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February 10, 2022

Transportation Year in Review

2022 Transportation Law Update

In his latest book Noise (written with Olivier Sibony and Cass Sunstein), Daniel Kahneman, the Professor of Psychology who won the Nobel Prize in Economics (!) describes two different categories of errors in judgment:  bias and noise.Bias errors are  systematic:  examples would include an enthusiastic manager routinely predicting that projects will take half the time they end up taking or a timid executive unduly pessimistic about sales year after year. Noise refers to errors that are more random. The authors describe a real life example of error that displayed both varieties : the campaign by Judge Marvin Frankel to reform criminal sentencing in the 1970’s since judges ordered a remarkably diverse range of jail times for what were essentially the same offenses. If a judge sentences African Americans more harshly than white Americans then we have bias; if the variability in sentencing is more random we are dealing with “noise.” Frankel showed examples of incomprehensible variability-embezzlement resulting in a sentence of 117 days in one case and 20 years in another.

Kahneman and team briefly discuss noise in  the insurance industry, in both the underwriting and claims sides of the house,  and find significant noise in the form of inconsistent premium quotes on the one side and inconsistent offers to settle on the other. A good management system should reduce the problem. But claims folks and attorneys know that there is no shortage of noise in the form of inconsistent decisions from courts around the country. One way to reduce legal noise of this kind is to have the  U.S. Supreme Court agree to hear appeals from lower courts . And, as 2021 ebbed, the High Court asked the Solicitor General to explain why the Court should or should not accept  two cases  that have made their way through the system, one involving the employment status of drivers under  what is called the ABC test, and one questioning whether transportation brokers  should face exposure for the tort of negligently hiring a motor carrier whose driver was involved in an accident. We discuss those two cases in detail in  this year’s summary along with the legal theory that many in the industry are touting, federal preemption of state law.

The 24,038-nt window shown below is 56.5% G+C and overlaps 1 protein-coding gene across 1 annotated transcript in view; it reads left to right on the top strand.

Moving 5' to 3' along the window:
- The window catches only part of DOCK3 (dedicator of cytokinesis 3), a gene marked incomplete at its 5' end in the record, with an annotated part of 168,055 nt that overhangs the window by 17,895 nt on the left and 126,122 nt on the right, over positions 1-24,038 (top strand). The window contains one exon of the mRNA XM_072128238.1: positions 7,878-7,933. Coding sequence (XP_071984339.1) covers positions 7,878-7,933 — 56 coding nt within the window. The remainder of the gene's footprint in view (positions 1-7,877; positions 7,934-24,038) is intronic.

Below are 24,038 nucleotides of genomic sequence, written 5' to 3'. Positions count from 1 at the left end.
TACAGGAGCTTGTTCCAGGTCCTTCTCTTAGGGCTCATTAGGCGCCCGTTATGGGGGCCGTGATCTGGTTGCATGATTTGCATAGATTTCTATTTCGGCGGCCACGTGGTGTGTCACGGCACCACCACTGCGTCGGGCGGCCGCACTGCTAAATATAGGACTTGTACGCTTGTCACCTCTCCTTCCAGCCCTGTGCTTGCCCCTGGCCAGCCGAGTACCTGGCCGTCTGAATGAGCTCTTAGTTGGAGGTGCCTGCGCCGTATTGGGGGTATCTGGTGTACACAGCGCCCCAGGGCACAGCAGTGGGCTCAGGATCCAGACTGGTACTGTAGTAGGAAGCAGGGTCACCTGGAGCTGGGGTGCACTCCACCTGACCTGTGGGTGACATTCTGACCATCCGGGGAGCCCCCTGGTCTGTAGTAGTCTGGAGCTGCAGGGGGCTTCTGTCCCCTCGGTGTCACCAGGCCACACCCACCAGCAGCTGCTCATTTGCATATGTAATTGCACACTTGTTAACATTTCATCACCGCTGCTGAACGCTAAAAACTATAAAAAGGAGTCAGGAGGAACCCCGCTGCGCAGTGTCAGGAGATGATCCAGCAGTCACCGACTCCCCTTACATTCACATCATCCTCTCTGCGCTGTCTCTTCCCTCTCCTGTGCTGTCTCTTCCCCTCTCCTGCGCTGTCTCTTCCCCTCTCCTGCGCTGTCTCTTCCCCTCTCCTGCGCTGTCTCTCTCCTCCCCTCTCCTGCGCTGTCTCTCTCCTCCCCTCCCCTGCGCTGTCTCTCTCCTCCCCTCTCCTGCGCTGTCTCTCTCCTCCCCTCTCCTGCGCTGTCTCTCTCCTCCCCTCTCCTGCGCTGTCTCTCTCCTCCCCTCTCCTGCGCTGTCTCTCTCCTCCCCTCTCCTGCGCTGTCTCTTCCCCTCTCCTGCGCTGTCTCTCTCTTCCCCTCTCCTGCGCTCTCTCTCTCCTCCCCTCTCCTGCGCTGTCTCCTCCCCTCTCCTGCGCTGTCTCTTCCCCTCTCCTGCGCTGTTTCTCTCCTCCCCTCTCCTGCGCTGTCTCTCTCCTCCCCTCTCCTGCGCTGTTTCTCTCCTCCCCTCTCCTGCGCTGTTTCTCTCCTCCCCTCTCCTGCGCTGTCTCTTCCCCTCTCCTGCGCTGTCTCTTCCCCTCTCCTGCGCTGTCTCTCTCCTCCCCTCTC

Our team, as always, has summarized many of the leading cases decided during the previous year. We also feature several special articles this year including Gillian Woolf’s look at a  new Texas statute which some think may reduce nuclear verdicts in the  Lone Star state. We are also delighted to present an original analysis by Judith Branham, managing director of Stroz Friedberg, on the targeting of the trucking industry by cyber criminals.

As always we look forward to hearing your responses and reactions to our report.

Read more here.
 

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